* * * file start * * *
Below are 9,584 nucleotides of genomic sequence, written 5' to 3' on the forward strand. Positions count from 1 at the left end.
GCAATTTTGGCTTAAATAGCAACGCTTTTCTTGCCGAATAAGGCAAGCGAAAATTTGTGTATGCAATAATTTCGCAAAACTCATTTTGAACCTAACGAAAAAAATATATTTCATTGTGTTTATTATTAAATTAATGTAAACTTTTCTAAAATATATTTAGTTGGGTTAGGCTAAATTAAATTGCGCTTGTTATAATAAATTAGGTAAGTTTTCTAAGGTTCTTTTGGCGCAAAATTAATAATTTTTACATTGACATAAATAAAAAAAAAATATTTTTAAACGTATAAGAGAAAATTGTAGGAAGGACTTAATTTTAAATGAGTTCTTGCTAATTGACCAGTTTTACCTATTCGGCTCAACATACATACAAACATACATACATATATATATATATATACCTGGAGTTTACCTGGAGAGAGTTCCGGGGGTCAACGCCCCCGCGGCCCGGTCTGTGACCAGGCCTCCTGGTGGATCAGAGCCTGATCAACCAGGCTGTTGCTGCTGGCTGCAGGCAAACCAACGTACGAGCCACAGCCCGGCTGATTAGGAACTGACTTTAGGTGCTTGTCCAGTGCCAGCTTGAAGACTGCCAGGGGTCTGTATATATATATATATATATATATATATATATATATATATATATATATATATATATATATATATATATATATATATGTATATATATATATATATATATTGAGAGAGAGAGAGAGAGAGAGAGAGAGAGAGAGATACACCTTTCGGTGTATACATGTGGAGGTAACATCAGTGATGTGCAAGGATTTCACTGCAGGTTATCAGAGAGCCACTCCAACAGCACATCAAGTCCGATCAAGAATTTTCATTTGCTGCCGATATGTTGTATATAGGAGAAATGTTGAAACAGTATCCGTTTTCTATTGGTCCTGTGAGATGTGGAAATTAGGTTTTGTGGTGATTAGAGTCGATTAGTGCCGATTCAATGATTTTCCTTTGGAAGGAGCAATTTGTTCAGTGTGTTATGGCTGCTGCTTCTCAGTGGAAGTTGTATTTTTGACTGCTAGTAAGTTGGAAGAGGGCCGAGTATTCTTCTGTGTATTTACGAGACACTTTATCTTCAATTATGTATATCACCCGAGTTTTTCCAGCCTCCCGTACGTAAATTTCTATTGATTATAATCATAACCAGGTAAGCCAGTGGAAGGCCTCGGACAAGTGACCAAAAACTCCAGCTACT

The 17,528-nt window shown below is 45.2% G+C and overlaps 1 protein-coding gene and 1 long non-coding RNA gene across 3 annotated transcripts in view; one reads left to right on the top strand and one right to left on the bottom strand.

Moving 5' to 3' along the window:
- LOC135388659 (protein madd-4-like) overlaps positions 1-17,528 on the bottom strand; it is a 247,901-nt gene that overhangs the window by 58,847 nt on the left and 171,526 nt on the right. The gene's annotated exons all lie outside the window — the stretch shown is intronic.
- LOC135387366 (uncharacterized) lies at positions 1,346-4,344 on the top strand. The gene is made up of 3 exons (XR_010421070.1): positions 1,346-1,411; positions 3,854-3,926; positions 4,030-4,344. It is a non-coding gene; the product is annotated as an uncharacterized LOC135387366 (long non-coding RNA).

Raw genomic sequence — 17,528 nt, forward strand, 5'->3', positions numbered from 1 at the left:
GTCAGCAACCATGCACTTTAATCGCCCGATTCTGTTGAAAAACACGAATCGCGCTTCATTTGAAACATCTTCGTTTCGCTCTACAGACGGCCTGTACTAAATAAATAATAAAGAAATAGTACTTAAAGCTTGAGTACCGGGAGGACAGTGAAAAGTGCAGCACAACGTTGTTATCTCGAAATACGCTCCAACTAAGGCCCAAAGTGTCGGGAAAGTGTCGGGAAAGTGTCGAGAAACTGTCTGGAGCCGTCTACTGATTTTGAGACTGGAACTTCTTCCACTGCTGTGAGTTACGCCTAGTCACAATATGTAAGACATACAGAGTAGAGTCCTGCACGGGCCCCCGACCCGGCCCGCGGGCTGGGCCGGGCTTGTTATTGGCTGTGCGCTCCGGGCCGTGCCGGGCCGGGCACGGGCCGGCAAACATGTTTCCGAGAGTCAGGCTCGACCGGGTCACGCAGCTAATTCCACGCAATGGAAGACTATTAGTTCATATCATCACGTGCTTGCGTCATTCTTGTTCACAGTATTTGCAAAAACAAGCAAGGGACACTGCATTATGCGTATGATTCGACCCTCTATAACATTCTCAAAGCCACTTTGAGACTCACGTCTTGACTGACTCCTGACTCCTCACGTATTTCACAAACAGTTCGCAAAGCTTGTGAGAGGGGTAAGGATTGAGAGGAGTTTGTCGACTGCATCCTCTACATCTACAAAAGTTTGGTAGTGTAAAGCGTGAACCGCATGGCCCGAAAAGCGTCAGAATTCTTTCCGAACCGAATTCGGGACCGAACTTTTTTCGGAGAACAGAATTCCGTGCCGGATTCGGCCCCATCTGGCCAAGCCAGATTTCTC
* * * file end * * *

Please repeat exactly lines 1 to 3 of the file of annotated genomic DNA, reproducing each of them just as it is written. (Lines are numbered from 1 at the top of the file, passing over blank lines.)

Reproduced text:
Below are 9,584 nucleotides of genomic sequence, written 5' to 3' on the forward strand. Positions count from 1 at the left end.
GCAATTTTGGCTTAAATAGCAACGCTTTTCTTGCCGAATAAGGCAAGCGAAAATTTGTGTATGCAATAATTTCGCAAAACTCATTTTGAACCTAACGAAAAAAATATATTTCATTGTGTTTATTATTAAATTAATGTAAACTTTTCTAAAATATATTTAGTTGGGTTAGGCTAAATTAAATTGCGCTTGTTATAATAAATTAGGTAAGTTTTCTAAGGTTCTTTTGGCGCAAAATTAATAATTTTTACATTGACATAAATAAAAAAAAAATATTTTTAAACGTATAAGAGAAAATTGTAGGAAGGACTTAATTTTAAATGAGTTCTTGCTAATTGACCAGTTTTACCTATTCGGCTCAACATACATACAAACATACATACATATATATATATATATACCTGGAGTTTACCTGGAGAGAGTTCCGGGGGTCAACGCCCCCGCGGCCCGGTCTGTGACCAGGCCTCCTGGTGGATCAGAGCCTGATCAACCAGGCTGTTGCTGCTGGCTGCAGGCAAACCAACGTACGAGCCACAGCCCGGCTGATTAGGAACTGACTTTAGGTGCTTGTCCAGTGCCAGCTTGAAGACTGCCAGGGGTCTGTATATATATATATATATATATATATATATATATATATATATATATATATATATATATATATATATATATATATATGTATATATATATATATATATATTGAGAGAGAGAGAGAGAGAGAGAGAGAGAGAGAGATACACCTTTCGGTGTATACATGTGGAGGTAACATCAGTGATGTGCAAGGATTTCACTGCAGGTTATCAGAGAGCCACTCCAACAGCACATCAAGTCCGATCAAGAATTTTCATTTGCTGCCGATATGTTGTATATAGGAGAAATGTTGAAACAGTATCCGTTTTCTATTGGTCCTGTGAGATGTGGAAATTAGGTTTTGTGGTGATTAGAGTCGATTAGTGCCGATTCAATGATTTTCCTTTGGAAGGAGCAATTTGTTCAGTGTGTTATGGCTGCTGCTTCTCAGTGGAAGTTGTATTTTTGACTGCTAGTAAGTTGGAAGAGGGCCGAGTATTCTTCTGTGTATTTACGAGACACTTTATCTTCAATTATGTATATCACCCGAGTTTTTCCAGCCTCCCGTACGTAAATTTCTATTGATTATAATCATAACCAGGTAAGCCAGTGGAAGGCCTCGGACAAGTGACCAAAAACTCCAGCTACT

The 17,528-nt window shown below is 45.2% G+C and overlaps 1 protein-coding gene and 1 long non-coding RNA gene across 3 annotated transcripts in view; one reads left to right on the top strand and one right to left on the bottom strand.